Poland's ruling party leader Jarosław Kaczyński announces that the minimum wage will almost double over a period of four years.
Speaking at a Law and Justice (PiS) rally in Lublin the party leader Jarosław Kaczyński introduced the key planks of the ruling party’s election platform for the Parliamentary elections due to take place on Sunday 13 October.
He promised that the minimum wage would rise from its current level of approx. EUR 500 to a level of approx. EUR 900 by 2023. He also committed PiS to two bonus payments for pensioners next year and to guaranteeing farmers direct payments at the level of those made to farmers in western Europe.
The policy platform, daubed the “Kaczyński hattrick” has been formulated to shore up support in rural areas (direct payments for farmers) where the party is fighting off a challenge from the rural Polish People’s Party (PSL) and among the old (bonus pension payments), an age group with a high propensity to turn out in elections and a group which has not benefited as much from the social transfers policies of the present government as much as families of working age and the young, the main beneficiaries of the universal child benefit policy (500+).
But the proposal to increase the minimum wage over four years from 2250 PLN (cc EUR 500) to PLN 4000 (cc EUR 900) will have mass rather than niche appeal. It marks the completion of the shift in thinking among policy makers about how to develop the Polish economy and society.
The electoral convention of the ruling Law and Justice (PiS) party is taking place in Lublin, eastern Poland.see more
Major policy shift
At the beginning of the transformation in the 1990s and right up to even 2015 it is fair to say that policies focused on attracting investors to Poland on the grounds of the country having very competitively priced but well educated labour force and relatively light tax regime. Redistribution of income was never seen as a policy goal.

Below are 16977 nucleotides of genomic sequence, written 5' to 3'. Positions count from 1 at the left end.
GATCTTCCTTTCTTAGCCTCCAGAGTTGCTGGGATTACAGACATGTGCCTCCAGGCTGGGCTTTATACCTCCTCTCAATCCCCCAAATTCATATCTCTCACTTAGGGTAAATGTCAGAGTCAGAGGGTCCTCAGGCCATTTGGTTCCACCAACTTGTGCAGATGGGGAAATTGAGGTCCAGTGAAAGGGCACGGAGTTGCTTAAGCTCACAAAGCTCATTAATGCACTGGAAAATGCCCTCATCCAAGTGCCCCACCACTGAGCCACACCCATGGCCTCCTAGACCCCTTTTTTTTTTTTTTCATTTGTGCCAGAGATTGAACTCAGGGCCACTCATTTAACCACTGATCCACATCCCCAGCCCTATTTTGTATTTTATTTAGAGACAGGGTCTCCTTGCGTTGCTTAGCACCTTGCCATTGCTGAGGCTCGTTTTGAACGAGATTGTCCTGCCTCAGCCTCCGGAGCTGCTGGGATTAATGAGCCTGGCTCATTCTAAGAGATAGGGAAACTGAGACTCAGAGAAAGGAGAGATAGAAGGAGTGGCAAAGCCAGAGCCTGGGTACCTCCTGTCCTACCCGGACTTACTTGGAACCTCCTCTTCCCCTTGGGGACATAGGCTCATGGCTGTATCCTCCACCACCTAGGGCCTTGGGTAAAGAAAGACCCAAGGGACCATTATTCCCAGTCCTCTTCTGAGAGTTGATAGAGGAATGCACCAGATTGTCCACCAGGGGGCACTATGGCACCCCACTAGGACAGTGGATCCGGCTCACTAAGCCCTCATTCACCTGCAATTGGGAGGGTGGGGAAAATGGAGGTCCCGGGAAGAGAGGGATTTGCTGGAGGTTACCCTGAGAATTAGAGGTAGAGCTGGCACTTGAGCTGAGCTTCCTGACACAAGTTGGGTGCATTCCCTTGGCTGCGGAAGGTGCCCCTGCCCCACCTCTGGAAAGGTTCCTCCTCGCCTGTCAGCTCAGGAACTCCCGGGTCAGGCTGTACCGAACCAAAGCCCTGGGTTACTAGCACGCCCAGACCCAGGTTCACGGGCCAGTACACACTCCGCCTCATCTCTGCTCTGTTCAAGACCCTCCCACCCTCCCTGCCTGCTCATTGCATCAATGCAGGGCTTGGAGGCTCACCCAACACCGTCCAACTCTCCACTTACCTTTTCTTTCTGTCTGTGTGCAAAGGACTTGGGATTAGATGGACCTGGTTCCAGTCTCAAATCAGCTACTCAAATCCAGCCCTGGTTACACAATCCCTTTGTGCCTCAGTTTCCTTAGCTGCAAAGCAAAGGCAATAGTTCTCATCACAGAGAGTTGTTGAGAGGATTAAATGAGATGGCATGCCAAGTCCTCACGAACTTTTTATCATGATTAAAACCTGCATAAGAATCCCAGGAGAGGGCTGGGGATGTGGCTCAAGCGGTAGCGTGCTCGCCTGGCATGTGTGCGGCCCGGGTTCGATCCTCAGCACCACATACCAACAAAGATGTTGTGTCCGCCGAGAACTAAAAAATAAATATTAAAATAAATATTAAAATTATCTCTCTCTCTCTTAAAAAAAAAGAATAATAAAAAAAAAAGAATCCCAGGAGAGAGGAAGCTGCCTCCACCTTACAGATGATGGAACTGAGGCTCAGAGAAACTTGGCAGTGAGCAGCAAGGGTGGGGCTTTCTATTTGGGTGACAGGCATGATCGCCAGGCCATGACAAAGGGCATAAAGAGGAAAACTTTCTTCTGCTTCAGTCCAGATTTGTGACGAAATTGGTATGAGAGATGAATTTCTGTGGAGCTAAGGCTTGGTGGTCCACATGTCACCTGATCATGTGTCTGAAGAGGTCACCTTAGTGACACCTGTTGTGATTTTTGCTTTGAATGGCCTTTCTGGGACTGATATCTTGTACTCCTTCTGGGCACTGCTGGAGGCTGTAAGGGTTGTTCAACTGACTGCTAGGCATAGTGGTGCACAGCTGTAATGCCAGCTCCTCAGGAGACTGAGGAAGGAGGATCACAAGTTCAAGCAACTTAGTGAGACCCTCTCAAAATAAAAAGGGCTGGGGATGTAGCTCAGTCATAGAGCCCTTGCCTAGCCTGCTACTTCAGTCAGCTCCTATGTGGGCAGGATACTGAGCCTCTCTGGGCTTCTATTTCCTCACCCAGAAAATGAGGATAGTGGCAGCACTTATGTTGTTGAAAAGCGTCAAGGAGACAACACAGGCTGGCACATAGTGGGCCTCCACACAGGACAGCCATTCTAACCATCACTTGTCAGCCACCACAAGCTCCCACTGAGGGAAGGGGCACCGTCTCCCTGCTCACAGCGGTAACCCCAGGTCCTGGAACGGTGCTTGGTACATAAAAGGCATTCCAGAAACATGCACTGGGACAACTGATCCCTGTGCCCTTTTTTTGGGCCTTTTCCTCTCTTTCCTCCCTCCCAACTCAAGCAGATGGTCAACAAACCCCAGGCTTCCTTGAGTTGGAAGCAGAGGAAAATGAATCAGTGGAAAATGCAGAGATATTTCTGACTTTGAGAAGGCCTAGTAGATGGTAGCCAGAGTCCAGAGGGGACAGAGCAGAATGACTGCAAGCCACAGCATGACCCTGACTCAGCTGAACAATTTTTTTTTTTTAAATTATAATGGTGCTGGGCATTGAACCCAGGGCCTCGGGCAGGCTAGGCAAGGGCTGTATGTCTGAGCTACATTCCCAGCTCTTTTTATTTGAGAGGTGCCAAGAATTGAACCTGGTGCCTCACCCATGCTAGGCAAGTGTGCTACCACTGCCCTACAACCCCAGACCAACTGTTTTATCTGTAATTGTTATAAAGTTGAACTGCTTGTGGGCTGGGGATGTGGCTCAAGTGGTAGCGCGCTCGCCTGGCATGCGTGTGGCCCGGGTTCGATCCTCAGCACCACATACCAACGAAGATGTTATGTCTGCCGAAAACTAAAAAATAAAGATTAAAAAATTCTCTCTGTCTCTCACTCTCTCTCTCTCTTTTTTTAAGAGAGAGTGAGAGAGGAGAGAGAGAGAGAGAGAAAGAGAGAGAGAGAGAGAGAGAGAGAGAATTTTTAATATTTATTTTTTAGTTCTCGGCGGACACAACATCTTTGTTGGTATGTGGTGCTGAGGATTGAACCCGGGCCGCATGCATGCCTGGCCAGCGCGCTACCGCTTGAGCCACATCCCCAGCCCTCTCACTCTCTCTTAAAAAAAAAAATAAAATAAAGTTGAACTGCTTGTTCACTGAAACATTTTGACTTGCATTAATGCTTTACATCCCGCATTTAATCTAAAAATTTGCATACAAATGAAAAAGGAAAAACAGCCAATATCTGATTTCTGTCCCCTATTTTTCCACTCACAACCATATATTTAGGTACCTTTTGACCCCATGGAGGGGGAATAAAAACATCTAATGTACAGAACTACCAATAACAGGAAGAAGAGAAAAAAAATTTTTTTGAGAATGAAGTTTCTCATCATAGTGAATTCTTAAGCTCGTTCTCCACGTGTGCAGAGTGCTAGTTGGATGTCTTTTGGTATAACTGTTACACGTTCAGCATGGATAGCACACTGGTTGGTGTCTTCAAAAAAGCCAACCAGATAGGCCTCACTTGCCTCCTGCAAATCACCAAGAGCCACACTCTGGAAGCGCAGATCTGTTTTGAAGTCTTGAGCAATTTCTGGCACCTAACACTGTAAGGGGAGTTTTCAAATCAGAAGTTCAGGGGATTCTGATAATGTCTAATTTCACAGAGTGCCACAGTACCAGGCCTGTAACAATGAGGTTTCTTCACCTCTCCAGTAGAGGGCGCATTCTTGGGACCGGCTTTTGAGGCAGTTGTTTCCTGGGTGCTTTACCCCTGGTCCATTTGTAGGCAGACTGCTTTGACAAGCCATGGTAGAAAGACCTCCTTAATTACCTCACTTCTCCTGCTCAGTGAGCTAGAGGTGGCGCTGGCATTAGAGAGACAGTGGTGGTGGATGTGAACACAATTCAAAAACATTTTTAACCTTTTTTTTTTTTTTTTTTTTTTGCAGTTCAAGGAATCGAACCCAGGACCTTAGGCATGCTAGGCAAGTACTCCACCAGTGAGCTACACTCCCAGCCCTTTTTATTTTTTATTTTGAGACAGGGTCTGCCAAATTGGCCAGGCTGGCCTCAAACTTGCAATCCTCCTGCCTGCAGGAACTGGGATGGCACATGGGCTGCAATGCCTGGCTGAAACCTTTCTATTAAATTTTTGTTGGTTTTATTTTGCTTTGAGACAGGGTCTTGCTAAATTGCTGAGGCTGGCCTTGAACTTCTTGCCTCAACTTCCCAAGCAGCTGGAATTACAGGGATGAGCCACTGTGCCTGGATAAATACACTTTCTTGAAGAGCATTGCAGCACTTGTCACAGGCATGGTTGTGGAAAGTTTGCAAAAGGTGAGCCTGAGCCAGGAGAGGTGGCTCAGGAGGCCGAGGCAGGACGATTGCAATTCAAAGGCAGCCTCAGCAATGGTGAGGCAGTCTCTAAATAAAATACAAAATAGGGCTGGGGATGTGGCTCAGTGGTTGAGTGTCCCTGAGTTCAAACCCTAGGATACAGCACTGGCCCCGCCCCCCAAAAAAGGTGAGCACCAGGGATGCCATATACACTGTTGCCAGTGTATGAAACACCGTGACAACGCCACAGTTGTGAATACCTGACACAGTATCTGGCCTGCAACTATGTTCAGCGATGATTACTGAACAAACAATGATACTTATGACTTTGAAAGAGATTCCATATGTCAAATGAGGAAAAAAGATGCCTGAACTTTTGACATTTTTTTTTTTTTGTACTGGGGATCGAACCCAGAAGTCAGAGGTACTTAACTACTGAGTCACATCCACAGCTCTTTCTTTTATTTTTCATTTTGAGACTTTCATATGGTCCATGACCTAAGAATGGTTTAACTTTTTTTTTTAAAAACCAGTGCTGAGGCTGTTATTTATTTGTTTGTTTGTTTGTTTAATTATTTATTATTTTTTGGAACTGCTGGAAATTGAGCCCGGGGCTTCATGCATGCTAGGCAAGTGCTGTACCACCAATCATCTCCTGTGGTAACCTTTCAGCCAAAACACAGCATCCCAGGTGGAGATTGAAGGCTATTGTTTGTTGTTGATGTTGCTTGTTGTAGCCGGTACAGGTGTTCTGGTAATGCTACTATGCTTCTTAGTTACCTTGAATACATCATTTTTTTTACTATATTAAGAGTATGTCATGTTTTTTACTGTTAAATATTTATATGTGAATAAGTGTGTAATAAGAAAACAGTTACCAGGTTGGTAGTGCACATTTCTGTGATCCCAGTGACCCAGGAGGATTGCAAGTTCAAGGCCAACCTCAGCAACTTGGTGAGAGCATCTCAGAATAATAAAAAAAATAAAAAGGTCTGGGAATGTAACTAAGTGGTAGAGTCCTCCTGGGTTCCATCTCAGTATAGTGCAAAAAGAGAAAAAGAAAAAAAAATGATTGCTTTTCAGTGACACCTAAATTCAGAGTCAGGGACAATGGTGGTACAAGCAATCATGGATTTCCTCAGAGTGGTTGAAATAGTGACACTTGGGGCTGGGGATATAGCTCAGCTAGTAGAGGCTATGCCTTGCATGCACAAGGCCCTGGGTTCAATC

The present government has with its policy moves of tightening up tax collection, increasing social transfers and now radically increasing the minimum wage moved the country away from development via keeping the price of labour down. This policy shift is aided and abetted by the rapid fall in unemployment which has seen some sectors of the economy suffering from labour shortages.
The shift in policy for boosting incomes - and the opposition Civic Platform (PO) has joined in this by promising that there could be subsidies for the lower paid if they come to power - is also directed at persuading migrant Labour from Ukraine and other parts of eastern Europe to stay in Poland and at persuading some Poles who have migrated to western Europe to return home.
There will be concern among the business community at the pace they are expected to increase wages by. For many small businesses this will be difficult, and it will mean additional expense for the state budget in order to fund the additional pay in the public sector. Business will also be concerned at the proposal to remove the ceiling on social security payments and make all businesses pay social security contributions according to the level of income.
These measures are part and parcel of the PiS approach to politics. They remain staunchly conservative on supporting the Catholic Church and maintaining a traditional vision of family and marriage. But on the economy and welfare they are focused on social justice via redistributive social transfers, raising low pay and intervening to promote domestic capital and business. Despite spats over judicial reform and accusations that PiS are usurping power and politicising the public administration and public media, the policy mix the ruling party is offering seems to be very popular.
With just five weeks left until polling day the party is way ahead in the opinion polls and the opposition, having failed to unite against the ruling party, is struggling for a theme. At times when the economy is doing well (growth still at almost five percent), incomes rising and social policies benefiting millions many voters will say “if it works, don’t fix it”.